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Vakharia said, however, she’s still concerned to see test scores so low.

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“I do think it is concerning that 53 per cent of kids are not meeting the provincial average.”

Political calculation

Low EQAO scores in Ontario schools have long been the focus of Doug Ford’s scorn. The PC leader campaigned against the former Liberal government on education, turning the math curriculum into a line of attack.

“Kids used to learn math by doing things like memorizing a multiplication table, and it worked,” Ford said during the 2018 election campaign.

“Instead, our kids are left with experimental discovery math. That hardly teaches math at all. Instead, everyone gets a participation ribbon and our kids are left to fend for themselves.”

Click to play video: 'Majority of Grade 6 students failing standardised math test'
Majority of Grade 6 students failing standardised math test

Soon after entering Queen’s Park, Premier Ford pledged to overhaul the math curriculum and told the Ontario Legislature that when “half our students are failing math, we have an issue.”

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Almost two years later, on the eve of the COVID-19 pandemic, Ford promised his government was on the cusp of delivering improved math scores for Ontario students.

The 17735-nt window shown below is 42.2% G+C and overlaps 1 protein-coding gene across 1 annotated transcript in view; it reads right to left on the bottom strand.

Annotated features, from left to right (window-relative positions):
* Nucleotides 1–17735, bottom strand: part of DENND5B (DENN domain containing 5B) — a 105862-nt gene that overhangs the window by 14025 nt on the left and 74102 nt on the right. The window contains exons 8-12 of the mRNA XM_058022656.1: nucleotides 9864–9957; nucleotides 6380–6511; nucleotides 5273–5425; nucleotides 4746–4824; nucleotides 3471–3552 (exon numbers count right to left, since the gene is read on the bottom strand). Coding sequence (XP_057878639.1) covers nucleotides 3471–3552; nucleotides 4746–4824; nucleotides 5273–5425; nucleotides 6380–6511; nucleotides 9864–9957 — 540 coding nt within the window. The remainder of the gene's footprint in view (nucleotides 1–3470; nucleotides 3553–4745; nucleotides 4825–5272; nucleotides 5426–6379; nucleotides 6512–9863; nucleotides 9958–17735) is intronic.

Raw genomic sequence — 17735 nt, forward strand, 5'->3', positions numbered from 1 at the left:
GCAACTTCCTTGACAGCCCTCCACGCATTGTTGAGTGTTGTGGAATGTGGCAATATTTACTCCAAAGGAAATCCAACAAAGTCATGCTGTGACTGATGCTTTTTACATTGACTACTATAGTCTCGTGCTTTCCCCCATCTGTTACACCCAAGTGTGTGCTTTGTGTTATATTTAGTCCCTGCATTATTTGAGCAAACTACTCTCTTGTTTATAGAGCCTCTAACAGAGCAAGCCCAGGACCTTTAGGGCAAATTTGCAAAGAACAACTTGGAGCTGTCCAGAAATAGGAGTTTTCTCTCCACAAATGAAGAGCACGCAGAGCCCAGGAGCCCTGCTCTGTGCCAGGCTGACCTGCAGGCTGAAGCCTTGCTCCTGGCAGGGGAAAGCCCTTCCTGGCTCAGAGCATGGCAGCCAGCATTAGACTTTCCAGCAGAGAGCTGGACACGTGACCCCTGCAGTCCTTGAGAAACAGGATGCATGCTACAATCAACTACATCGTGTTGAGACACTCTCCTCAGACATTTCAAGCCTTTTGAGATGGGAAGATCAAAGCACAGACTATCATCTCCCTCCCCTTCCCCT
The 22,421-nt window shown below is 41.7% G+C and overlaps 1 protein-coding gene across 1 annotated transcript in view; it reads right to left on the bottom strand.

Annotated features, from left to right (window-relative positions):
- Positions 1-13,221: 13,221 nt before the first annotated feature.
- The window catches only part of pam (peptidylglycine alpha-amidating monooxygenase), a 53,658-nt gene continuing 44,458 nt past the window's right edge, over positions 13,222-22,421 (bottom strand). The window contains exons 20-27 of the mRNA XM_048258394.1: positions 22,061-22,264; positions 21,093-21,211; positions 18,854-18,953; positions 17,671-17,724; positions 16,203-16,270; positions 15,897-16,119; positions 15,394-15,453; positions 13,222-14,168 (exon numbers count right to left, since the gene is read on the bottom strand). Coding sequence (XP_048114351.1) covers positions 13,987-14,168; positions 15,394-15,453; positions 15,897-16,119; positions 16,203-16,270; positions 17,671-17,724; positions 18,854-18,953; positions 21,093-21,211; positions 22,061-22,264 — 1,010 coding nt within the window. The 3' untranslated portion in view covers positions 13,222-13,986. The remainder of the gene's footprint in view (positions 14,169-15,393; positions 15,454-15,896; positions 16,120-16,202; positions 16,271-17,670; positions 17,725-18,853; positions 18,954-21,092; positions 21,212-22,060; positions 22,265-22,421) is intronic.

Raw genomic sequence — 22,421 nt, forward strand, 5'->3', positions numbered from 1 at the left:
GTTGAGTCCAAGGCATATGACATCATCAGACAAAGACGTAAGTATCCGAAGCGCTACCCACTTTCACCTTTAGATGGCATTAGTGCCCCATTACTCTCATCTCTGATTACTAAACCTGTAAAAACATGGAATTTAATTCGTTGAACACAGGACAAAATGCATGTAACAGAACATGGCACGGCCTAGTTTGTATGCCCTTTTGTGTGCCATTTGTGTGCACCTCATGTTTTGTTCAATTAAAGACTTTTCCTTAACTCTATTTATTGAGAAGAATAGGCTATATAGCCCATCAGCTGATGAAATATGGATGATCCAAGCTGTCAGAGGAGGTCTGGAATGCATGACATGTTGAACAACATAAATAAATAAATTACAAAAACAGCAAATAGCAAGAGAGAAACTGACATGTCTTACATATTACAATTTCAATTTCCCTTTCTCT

“We’re turning the corner with education,” he said on March 5, 2020. “Again, rather than having our students with the lowest math scores in the country — 50 per cent of them are failing … We’re finally turning the corner.”

However, the new data shows almost no progress has been made. The 2021-22 math scores are nearly identical when compared to the 2018-19 academic year in which Ford was first elected.

In 2018, 58 per cent of Grade 3 students met the provincial standard (compared to 59 in 2021-22) and a total of 48 per cent in Grade 6 (compared to 47 per cent in the latest results).

The results are even worse when compared to earlier years. Between 2015 and 2017, EQAO Grade 6 math scores were at 50 per cent, dropping to 49 per cent in 2017-2018.

Lecce maintains the “crux of the challenge” remains the pandemic disruption, not the government’s policies on education.